Before I became Principal in 1999, NAFA already had ongoing classes for children’s art, dance and music programmes. We eventually centralised all our junior departments to form SYT. I also started the Gifted Young Pianists Course in 1991, because I found there were lots of talents who would have benefitted from professional training at an early age. As an educator, it is my duty to bring them to excellence. This was an important step for developing Singapore’s arts education.

 

“It is beneficial in fostering positive values such as discipline, determination, resilience and perseverance early on. This helps in building a positive learning attitude to overcome different obstacles and challenges that our students might face later in life.”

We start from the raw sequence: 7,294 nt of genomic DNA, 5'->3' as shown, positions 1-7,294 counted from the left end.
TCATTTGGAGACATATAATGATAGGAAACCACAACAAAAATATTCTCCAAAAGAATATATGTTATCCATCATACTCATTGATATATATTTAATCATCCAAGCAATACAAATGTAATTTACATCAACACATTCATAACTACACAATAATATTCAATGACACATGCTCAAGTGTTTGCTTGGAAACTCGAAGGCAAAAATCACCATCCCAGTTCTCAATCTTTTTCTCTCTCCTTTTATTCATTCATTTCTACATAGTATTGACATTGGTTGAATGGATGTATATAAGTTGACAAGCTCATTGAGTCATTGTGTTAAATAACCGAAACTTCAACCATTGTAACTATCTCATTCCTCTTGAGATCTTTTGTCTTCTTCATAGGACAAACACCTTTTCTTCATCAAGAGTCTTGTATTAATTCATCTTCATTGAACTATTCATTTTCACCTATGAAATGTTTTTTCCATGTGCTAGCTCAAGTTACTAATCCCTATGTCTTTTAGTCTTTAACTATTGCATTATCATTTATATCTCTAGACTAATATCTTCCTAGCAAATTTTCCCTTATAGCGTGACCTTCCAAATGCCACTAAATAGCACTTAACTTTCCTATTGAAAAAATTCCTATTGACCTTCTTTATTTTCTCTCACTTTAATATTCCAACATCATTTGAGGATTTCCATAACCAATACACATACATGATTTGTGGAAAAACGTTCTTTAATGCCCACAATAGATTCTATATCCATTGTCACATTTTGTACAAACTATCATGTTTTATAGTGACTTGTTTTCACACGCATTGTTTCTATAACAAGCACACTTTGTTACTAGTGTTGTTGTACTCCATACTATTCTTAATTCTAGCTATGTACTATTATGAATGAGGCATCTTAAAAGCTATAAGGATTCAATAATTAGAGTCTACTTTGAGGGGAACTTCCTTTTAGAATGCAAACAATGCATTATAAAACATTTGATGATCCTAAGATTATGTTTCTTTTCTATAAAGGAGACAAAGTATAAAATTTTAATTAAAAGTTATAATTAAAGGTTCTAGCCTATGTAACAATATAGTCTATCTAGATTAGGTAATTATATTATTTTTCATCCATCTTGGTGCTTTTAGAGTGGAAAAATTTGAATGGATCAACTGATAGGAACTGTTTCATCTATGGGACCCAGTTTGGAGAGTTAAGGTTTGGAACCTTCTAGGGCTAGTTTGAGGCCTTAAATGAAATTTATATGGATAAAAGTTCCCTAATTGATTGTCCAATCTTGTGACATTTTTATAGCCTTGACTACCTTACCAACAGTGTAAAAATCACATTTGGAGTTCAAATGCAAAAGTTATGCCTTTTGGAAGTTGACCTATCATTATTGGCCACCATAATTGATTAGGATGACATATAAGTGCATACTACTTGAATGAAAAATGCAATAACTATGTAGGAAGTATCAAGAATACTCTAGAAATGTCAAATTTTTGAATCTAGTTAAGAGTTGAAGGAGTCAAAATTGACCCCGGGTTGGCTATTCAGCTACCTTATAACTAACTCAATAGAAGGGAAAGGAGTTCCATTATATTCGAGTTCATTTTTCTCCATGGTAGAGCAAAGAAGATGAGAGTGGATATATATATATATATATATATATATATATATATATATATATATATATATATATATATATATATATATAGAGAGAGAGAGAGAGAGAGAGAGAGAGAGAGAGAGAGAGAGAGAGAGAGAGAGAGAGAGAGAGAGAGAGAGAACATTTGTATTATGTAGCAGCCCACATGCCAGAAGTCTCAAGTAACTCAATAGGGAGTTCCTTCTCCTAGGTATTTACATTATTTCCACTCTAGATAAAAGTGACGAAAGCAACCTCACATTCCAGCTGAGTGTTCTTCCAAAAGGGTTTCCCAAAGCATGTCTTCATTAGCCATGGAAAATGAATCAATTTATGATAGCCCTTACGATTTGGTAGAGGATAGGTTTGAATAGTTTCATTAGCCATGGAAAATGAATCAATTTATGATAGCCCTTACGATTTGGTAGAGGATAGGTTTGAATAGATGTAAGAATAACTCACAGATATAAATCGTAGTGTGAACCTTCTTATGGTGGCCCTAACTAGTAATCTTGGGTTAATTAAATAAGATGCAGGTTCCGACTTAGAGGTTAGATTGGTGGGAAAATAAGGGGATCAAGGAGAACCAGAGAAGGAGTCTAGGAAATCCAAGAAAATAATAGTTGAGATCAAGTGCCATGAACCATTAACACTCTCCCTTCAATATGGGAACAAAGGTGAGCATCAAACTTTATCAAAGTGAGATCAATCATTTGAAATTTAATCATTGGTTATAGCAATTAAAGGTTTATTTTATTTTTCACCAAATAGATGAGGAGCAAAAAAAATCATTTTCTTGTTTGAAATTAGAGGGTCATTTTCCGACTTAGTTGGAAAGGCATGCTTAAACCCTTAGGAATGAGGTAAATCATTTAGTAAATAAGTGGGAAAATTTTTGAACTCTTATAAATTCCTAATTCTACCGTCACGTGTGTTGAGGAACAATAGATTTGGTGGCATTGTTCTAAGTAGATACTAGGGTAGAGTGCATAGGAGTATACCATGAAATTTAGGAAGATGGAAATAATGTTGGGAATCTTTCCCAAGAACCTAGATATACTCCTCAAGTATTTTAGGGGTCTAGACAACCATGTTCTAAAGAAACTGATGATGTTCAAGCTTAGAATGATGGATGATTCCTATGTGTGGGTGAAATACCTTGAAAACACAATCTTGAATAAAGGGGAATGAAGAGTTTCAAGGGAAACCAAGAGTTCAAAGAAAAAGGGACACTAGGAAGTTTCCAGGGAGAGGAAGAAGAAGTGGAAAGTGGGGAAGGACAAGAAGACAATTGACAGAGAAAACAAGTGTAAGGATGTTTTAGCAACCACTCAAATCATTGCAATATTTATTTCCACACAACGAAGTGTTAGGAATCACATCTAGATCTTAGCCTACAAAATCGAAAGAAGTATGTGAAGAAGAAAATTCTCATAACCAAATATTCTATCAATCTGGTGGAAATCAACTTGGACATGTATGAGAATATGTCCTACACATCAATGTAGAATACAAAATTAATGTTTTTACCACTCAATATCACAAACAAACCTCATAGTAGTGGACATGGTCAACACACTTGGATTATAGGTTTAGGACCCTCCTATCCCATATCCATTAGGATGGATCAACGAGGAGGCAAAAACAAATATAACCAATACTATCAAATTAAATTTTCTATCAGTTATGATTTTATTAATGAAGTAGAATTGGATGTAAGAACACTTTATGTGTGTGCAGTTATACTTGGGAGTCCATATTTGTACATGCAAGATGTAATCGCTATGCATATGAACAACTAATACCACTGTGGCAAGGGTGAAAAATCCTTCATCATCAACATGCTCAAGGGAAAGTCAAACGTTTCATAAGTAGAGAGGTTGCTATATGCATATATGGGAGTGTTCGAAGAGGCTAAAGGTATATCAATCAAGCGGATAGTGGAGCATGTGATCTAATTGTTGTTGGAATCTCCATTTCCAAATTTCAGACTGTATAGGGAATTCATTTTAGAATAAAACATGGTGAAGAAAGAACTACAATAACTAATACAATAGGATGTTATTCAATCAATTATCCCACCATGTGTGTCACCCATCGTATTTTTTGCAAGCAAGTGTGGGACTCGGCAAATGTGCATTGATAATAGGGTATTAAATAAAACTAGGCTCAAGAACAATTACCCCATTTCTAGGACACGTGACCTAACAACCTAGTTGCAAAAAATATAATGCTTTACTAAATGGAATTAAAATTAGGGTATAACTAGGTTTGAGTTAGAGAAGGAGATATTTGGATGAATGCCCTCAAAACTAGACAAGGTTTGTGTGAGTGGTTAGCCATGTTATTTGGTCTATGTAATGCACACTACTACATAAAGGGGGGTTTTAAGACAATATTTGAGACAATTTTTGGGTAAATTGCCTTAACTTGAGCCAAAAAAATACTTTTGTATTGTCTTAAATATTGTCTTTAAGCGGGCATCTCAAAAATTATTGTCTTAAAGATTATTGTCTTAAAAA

How to feel and enjoy the music — Mdm Fang and her student Zhang Yi Fan in class.

Our experiences and achievements in the past 20 years have proven that SYT is a successful arts’ education model and we are traversing along the right path. Thanks to the efforts of dedicated teachers and supportive parents, many talented individuals have benefitted from our programmes. For example, 11-year-old violinist Chloe Chua, whom we had trained for seven years, won first place in the Junior Category at the Menuhin International Competition. Out of the 550 awards our department has garnered so far, this one was particularly special as it brought great pride and honour to Singapore, and our little red dot shone bright in the music world.